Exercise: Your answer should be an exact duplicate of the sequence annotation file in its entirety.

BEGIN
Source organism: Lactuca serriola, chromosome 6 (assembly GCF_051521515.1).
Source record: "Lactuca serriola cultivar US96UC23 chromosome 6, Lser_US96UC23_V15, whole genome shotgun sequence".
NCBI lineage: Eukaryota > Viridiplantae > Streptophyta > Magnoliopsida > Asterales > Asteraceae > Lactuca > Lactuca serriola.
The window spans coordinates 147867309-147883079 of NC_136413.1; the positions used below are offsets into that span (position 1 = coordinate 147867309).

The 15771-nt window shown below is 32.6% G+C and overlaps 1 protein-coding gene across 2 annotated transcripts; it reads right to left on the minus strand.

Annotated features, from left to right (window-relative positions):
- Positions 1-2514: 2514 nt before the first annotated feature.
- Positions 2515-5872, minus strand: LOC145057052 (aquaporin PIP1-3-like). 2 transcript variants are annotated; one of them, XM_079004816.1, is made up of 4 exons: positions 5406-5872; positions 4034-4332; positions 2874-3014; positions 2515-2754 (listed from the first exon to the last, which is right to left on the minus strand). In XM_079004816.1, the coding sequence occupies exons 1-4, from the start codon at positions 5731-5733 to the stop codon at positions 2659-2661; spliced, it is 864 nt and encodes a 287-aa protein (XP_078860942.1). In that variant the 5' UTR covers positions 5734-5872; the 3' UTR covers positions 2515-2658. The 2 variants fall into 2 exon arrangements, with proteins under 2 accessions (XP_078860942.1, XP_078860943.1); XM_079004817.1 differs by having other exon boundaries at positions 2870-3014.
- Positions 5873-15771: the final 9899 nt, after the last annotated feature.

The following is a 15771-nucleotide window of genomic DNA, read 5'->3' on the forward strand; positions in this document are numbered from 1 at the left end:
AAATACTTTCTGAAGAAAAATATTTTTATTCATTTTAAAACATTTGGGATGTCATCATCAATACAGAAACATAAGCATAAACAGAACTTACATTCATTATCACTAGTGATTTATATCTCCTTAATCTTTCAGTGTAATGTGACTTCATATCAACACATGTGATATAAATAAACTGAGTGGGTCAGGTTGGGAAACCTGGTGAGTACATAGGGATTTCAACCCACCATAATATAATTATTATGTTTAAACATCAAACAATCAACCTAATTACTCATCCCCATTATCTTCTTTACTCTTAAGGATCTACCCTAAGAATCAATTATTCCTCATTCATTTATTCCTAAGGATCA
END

Source organism: Lactuca serriola, chromosome 6 (assembly GCF_051521515.1).
Source record: "Lactuca serriola cultivar US96UC23 chromosome 6, Lser_US96UC23_V15, whole genome shotgun sequence".
NCBI lineage: Eukaryota > Viridiplantae > Streptophyta > Magnoliopsida > Asterales > Asteraceae > Lactuca > Lactuca serriola.
The window spans coordinates 147867309-147883079 of NC_136413.1; the positions used below are offsets into that span (position 1 = coordinate 147867309).

The 15771-nt window shown below is 32.6% G+C and overlaps 1 protein-coding gene across 2 annotated transcripts; it reads right to left on the minus strand.

Annotated features, from left to right (window-relative positions):
- Positions 1-2514: 2514 nt before the first annotated feature.
- Positions 2515-5872, minus strand: LOC145057052 (aquaporin PIP1-3-like). 2 transcript variants are annotated; one of them, XM_079004816.1, is made up of 4 exons: positions 5406-5872; positions 4034-4332; positions 2874-3014; positions 2515-2754 (listed from the first exon to the last, which is right to left on the minus strand). In XM_079004816.1, the coding sequence occupies exons 1-4, from the start codon at positions 5731-5733 to the stop codon at positions 2659-2661; spliced, it is 864 nt and encodes a 287-aa protein (XP_078860942.1). In that variant the 5' UTR covers positions 5734-5872; the 3' UTR covers positions 2515-2658. The 2 variants fall into 2 exon arrangements, with proteins under 2 accessions (XP_078860942.1, XP_078860943.1); XM_079004817.1 differs by having other exon boundaries at positions 2870-3014.
- Positions 5873-15771: the final 9899 nt, after the last annotated feature.

The following is a 15771-nucleotide window of genomic DNA, read 5'->3' on the forward strand; positions in this document are numbered from 1 at the left end:
AAATACTTTCTGAAGAAAAATATTTTTATTCATTTTAAAACATTTGGGATGTCATCATCAATACAGAAACATAAGCATAAACAGAACTTACATTCATTATCACTAGTGATTTATATCTCCTTAATCTTTCAGTGTAATGTGACTTCATATCAACACATGTGATATAAATAAACTGAGTGGGTCAGGTTGGGAAACCTGGTGAGTACATAGGGATTTCAACCCACCATAATATAATTATTATGTTTAAACATCAAACAATCAACCTAATTACTCATCCCCATTATCTTCTTTACTCTTAAGGATCTACCCTAAGAATCAATTATTCCTCATTCATTTATTCCTAAGGATCA